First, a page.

Having created all those groups, we now see our items are color-coded according to the group membership. When I hover over the different items, group membership is displayed in the tooltip. Item groups can be used as any other column, so I can create a new graph with it. Item groups will be my axis, and I'll use quantity again for values. What's really cool is these two graphs are now linked, so when I click on the group and the right-hand graph, members of that group a highlighted in the left-hand graph. Clicking on item in the left-hand graph shows us what proportion of the group it accounts for in the right-hand graph, very cool. That was categorical data. 

Now let's do the same with continuous data by looking at the number of sales transactions classified by value. In its raw format, this is not a very helpful graph. We can see that the vast majority of transactions were of a low value, with maybe one or two close to $20,000. Instead of selecting values on the chart, I'll right-click on my LineTotal field and select new group. This group window is slightly different from the last one as it tells us the minimum and maximum values of the field in question. We also have a drop-down called bin type that defaults to the size of bins, with a default size already populated and bin size based on the data distribution. 

I'll go with the defaults and click OK. I need to remove the graph, access the LineTotal, and replace it with LineTotal bins. OK, that has reduced the noise significantly, but the graph is still not super helpful. I'll try changing the bin size through the edit group function. Well, that's a small improvement, but it's still not great. I'll try changing the bin type from size of bins to number of bins. Once again, Power BI has come up with a default value of 237 corresponding to the initial bin size calculation. I think that will be a little messy, so I'll reduce the bin count to 30, which in turn increases the bin size to just over $1300. OK, we have reduced the noise in the graph, but it's still not that helpful. While the bin feature is quick and easy, all bins will be the same size no matter what bin type you choose.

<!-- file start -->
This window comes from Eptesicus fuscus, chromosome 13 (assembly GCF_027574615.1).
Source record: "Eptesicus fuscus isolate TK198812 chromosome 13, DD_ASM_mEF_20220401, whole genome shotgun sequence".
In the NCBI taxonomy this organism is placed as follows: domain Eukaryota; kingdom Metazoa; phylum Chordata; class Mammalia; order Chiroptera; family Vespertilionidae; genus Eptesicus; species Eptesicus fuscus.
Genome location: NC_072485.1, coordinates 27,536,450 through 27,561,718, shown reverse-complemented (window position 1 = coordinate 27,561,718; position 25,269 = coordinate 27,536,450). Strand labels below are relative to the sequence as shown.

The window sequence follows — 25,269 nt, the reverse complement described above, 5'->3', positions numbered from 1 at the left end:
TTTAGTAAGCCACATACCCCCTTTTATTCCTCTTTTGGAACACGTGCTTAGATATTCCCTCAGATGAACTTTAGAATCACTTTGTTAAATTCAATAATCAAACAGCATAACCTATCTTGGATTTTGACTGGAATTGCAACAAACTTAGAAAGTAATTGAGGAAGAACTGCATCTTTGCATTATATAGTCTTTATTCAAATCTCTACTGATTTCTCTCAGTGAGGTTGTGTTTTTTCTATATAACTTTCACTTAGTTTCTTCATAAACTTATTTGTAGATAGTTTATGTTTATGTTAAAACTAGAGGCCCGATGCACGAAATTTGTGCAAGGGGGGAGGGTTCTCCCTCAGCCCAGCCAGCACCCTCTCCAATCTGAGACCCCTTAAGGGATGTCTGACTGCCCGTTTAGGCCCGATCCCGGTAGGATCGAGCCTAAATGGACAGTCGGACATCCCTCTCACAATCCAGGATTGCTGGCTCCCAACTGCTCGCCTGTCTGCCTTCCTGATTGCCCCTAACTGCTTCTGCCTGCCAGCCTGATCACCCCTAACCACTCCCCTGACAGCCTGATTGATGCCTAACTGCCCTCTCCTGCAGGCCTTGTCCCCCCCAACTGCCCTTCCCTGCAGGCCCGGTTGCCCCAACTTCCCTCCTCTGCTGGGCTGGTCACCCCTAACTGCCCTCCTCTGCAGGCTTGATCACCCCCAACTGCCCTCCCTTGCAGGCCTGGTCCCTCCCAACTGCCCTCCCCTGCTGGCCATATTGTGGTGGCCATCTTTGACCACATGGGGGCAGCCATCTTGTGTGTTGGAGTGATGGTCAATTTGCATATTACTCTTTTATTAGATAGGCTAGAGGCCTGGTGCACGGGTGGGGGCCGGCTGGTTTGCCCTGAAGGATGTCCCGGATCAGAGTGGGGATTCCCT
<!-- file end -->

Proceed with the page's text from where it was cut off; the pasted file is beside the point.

You can create a custom bin column within Power Query by adding a conditional column. Let's head over to Power Query editor through the transform data menu. I will call the new column LineTotalBin and use a series of if-then-else statements to categorize the Line total values. By starting with the highest value and using the greater than operator, the Linetotal values will be automatically assigned to the correct group. For the largest and least common values, I'll make my bins very big and reduce the bin size as I get closer to 0. I'm not going to bother with negative values, and I'll throw them all into a refund bucket. Click close and apply to save the changes, and then back in Power BI, I'll create a new chart where I'll use line total bin is my axis and quantity as the values. Great, that gives us a much better idea of transaction distribution based on values.

About the Author
Hallam Webber
Software Architect
Learning Paths

Hallam is a software architect with over 20 years experience across a wide range of industries. He began his software career as a  Delphi/Interbase disciple but changed his allegiance to Microsoft with its deep and broad ecosystem. While Hallam has designed and crafted custom software utilizing web, mobile and desktop technologies, good quality reliable data is the key to a successful solution. The challenge of quickly turning data into useful information for digestion by humans and machines has led Hallam to specialize in database design and process automation. Showing customers how leverage new technology to change and improve their business processes is one of the key drivers keeping Hallam coming back to the keyboard.